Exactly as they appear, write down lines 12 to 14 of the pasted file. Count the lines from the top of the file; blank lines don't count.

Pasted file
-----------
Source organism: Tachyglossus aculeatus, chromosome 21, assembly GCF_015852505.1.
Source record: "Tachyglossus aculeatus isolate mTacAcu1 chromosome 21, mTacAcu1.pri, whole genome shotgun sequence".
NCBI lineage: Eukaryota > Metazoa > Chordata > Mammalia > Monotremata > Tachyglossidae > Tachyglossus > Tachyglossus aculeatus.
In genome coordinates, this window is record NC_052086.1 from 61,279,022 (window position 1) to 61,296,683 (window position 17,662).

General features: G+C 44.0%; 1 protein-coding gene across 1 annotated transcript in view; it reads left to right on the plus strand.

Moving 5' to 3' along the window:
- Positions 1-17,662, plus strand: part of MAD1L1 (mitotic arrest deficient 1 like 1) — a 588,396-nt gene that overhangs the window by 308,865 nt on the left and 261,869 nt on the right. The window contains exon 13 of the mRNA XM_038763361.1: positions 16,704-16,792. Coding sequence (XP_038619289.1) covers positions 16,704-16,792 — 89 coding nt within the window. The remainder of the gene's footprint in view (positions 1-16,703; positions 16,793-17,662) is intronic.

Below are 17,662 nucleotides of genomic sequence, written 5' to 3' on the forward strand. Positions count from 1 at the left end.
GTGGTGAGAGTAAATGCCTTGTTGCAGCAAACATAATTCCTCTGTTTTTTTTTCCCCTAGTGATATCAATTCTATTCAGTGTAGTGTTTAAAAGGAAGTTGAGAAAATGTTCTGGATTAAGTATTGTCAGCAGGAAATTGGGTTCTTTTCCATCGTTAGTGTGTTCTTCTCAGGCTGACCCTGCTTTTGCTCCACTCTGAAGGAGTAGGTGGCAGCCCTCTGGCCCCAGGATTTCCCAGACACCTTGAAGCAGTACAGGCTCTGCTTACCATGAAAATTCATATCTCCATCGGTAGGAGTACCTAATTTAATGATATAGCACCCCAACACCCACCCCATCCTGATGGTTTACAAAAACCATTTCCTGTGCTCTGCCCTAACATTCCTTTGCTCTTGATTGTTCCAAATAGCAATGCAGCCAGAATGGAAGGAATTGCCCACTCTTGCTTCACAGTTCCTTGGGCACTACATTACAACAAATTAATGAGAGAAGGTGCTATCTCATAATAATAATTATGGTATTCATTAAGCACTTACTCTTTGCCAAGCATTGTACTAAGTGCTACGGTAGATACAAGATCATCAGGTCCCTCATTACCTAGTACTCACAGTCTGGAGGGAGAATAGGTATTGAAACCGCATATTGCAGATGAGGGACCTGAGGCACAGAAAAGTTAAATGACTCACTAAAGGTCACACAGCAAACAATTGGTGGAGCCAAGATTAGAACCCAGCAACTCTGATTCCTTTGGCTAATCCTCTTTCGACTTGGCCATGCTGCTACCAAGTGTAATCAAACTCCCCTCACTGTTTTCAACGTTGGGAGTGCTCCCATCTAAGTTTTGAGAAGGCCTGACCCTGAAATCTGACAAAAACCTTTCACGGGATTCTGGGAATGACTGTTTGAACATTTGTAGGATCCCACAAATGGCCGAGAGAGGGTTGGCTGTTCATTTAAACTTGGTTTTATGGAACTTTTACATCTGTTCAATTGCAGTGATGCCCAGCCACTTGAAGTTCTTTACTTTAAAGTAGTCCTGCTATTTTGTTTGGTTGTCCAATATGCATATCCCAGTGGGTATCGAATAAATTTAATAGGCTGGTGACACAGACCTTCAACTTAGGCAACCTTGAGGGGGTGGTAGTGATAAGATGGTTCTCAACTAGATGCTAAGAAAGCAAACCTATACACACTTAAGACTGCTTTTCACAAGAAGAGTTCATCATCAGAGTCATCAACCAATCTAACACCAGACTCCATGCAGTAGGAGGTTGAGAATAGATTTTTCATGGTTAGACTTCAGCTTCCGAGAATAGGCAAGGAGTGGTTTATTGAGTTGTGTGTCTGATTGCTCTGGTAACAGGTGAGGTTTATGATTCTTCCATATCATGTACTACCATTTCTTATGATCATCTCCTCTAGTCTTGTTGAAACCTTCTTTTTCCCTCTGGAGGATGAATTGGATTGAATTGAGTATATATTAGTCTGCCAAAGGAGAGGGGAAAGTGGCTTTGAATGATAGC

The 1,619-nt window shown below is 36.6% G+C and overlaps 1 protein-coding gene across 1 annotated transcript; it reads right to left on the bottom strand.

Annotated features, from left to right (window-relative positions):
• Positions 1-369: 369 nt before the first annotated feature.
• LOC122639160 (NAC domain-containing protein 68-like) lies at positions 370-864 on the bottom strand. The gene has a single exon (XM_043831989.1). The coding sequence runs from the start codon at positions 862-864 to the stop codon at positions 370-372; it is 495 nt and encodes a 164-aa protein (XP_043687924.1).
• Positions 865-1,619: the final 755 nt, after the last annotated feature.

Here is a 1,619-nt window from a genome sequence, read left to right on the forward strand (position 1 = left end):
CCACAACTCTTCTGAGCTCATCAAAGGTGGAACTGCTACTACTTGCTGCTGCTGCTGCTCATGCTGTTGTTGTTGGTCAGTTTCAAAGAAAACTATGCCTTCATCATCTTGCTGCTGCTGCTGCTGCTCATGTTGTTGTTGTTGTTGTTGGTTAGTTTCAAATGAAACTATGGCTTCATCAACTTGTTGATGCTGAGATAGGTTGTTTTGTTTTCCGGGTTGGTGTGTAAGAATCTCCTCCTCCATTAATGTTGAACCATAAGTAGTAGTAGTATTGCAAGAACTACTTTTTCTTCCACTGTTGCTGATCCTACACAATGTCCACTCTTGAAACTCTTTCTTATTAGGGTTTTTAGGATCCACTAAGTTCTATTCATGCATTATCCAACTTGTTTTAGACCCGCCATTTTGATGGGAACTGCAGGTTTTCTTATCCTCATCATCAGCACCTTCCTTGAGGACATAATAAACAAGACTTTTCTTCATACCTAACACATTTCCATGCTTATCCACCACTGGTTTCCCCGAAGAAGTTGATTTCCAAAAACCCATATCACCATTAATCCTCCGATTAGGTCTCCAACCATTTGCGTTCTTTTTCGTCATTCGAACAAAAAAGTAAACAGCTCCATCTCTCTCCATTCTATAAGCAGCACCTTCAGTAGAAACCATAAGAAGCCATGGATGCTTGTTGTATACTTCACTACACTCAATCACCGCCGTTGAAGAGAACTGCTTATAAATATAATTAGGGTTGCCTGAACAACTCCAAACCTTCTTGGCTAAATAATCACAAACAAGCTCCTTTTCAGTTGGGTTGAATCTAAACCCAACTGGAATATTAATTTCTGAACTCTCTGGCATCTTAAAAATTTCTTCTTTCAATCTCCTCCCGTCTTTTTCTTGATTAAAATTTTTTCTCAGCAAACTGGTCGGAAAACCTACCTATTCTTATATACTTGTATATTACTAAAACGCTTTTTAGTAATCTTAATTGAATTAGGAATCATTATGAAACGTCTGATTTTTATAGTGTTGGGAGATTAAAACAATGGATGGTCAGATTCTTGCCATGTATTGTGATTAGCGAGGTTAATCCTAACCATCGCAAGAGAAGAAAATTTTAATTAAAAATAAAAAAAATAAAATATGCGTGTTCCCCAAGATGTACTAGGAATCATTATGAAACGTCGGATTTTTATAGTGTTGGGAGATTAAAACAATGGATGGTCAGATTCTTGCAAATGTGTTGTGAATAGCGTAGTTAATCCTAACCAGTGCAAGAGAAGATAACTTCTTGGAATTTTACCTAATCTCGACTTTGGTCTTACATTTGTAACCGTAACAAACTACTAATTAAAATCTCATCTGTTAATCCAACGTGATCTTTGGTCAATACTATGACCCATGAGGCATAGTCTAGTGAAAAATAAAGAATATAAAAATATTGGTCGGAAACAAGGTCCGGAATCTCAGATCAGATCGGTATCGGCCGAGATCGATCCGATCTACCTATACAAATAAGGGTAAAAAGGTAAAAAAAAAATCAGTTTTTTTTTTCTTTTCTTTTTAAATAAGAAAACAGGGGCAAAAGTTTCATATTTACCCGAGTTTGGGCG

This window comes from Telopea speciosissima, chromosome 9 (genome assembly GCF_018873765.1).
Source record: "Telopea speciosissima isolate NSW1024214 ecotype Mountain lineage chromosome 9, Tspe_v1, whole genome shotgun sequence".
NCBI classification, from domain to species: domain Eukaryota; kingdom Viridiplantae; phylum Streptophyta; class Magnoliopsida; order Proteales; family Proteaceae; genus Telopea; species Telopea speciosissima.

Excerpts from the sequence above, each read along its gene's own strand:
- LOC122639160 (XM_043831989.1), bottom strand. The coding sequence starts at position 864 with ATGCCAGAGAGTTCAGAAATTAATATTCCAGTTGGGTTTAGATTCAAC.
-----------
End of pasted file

• Positions 1-369: 369 nt before the first annotated feature.
• LOC122639160 (NAC domain-containing protein 68-like) lies at positions 370-864 on the bottom strand. The gene has a single exon (XM_043831989.1). The coding sequence runs from the start codon at positions 862-864 to the stop codon at positions 370-372; it is 495 nt and encodes a 164-aa protein (XP_043687924.1).
• Positions 865-1,619: the final 755 nt, after the last annotated feature.